Toward a European Islam?
Tariq Ramadan has famously called for a European Islam, but he probably didn't intend someone like Münster University Professor Muhammad Sven Kalisch -- a convert to Islam at age 15 and now Germany's first professor of Islamic theology -- who doubts that Muhammad ever existed.
He didn't start out with such radical ideas and in fact appeared to adhere to rather conservative views on Islamic law . . . but that impression was superficial:
In private, he was moving in a different direction. He devoured works questioning the existence of Abraham, Moses and Jesus. Then "I said to myself: You've dealt with Christianity and Judaism but what about your own religion? Can you take it for granted that Muhammad existed?"This is interesting to hear about, and it's useful for opening up academic debate as well as for raising the level of scholarly discourse among Muslim intellectuals in Europe -- unless Kalisch is beheaded for apostasy, which tends to have a silencing effect on discussion -- but I have to admit to maintaining skepticism about the good professor's arguments for Muhammad's supposed nonexistence.
He had no doubts at first, but slowly they emerged. He was struck, he says, by the fact that the first coins bearing Muhammad's name did not appear until the late 7th century -- six decades after the religion did.
He traded ideas with some scholars in Saarbrücken who in recent years have been pushing the idea of Muhammad's nonexistence. They claim that "Muhammad" wasn't the name of a person but a title, and that Islam began as a Christian heresy.
Prof. Kalisch didn't buy all of this. Contributing last year to a book on Islam, he weighed the odds and called Muhammad's existence "more probable than not." By early this year, though, his thinking had shifted. "The more I read, the historical person at the root of the whole thing became more and more improbable," he says.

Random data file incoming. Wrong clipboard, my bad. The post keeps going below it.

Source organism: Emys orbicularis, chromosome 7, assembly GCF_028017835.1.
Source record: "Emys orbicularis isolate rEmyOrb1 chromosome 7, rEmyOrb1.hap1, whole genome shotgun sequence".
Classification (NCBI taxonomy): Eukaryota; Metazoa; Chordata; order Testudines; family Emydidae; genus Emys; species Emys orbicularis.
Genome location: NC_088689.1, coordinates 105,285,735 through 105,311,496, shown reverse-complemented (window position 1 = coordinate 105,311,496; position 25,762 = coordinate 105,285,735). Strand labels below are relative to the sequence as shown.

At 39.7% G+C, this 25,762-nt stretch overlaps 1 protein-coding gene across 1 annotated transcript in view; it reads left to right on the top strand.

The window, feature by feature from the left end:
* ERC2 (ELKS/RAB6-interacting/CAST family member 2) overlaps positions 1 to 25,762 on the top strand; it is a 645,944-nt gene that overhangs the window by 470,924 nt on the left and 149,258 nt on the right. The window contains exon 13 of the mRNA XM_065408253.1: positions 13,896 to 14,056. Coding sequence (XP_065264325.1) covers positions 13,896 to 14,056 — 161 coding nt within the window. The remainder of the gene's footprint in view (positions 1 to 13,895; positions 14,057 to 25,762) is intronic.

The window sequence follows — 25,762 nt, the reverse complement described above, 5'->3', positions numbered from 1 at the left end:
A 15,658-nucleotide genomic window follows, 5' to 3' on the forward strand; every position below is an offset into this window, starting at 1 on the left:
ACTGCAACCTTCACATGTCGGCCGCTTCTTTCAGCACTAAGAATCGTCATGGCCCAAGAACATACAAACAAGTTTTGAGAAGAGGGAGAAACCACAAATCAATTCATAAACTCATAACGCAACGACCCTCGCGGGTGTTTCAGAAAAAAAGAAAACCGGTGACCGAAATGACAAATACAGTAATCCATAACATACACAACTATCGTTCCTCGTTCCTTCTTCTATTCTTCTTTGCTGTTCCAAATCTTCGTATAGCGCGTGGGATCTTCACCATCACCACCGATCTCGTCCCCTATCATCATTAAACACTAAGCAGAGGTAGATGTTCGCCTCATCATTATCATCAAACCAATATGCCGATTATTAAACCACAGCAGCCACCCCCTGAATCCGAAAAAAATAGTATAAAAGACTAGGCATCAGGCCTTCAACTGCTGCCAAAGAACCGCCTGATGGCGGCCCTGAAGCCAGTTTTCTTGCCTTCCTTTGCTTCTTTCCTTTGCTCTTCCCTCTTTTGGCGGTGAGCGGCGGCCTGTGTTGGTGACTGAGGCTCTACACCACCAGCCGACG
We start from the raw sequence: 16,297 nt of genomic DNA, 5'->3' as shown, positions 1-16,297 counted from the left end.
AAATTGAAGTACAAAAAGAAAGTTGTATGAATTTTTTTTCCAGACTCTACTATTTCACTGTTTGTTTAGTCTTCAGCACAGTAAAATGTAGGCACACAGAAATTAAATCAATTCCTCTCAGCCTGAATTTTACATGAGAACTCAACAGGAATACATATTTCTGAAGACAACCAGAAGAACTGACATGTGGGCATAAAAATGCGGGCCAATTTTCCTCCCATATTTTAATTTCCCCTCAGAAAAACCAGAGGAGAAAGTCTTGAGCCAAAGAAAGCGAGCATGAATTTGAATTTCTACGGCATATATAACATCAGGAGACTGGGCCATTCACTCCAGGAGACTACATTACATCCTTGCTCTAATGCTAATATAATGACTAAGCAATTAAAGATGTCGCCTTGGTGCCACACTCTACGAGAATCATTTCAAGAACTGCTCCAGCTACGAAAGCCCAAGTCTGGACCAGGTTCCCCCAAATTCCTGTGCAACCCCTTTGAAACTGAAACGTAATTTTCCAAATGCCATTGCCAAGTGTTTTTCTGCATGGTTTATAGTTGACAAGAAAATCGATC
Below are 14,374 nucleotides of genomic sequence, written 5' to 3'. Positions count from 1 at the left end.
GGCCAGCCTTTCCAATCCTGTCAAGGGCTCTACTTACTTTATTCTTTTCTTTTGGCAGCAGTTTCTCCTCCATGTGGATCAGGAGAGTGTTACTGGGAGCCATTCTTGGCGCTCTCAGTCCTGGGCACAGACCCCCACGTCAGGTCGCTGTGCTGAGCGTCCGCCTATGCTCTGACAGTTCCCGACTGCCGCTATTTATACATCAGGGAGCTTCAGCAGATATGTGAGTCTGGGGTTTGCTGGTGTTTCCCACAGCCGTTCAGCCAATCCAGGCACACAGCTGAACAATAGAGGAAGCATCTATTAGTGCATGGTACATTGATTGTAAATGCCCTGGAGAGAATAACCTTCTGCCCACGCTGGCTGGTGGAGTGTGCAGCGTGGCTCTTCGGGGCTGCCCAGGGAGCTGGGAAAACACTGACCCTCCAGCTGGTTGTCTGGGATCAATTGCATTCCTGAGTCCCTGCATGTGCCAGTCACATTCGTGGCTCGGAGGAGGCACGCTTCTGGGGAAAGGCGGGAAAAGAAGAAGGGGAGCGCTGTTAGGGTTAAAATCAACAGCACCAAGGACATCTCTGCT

He has doubts, too, about the Quran. "God doesn't write books," Prof. Kalisch says.
Not that I know his specific arguments . . . and he's the scholar, not I.
But I do have one arrow in my quiver, the famous "criterion of dissimilarity," popularly known as the "criterion of embarrassment," which roughly says that any 'embarrassing' statement about or by a respected religious founder occurring in a pious work written at an early period in the history of the religion is probably true. The sira (biography) and sunnah (deeds) contain so many 'embarrassing' reports of words and deeds attributed to Muhammad that I find difficulty in accepting that such words and deeds were later invented by pious Muslims. The more likely conclusion is that Muhammad really existed and that he said and did some 'embarrassing' things.
The most famous of embarrassments is the disputed "Satanic Verses" incident, in which Muhammad is reported -- in the early, pious Muslim literature -- to have recited Satanically inspired verses praising three pagan goddesses as daughters of Allah. Of this report, one eminent scholar of Islam has written:
"Muhammad must have publicly recited the satanic verses as part of the Qur'ān; it is unthinkable that the story could have been invented by Muslims, or foisted upon them by non-Muslims." (William Montgomery Watt, Muhammad at Mecca, Karachi: Oxford University Press, 1993, p. 103)Since such an embarrassing story exists in the early Muslim literature, and since this literature was written from pious motives, then the story would not have been invented. Muhammad must really have recited such embarrassing verses, and he could only have done so if he had existed. Therefore, Muhammad really did exist, despite the scholarly opinion of Professor Muhammad Sven Kalisch.
This, of course, is the simple argument. Scholars of Islam may widely disagree.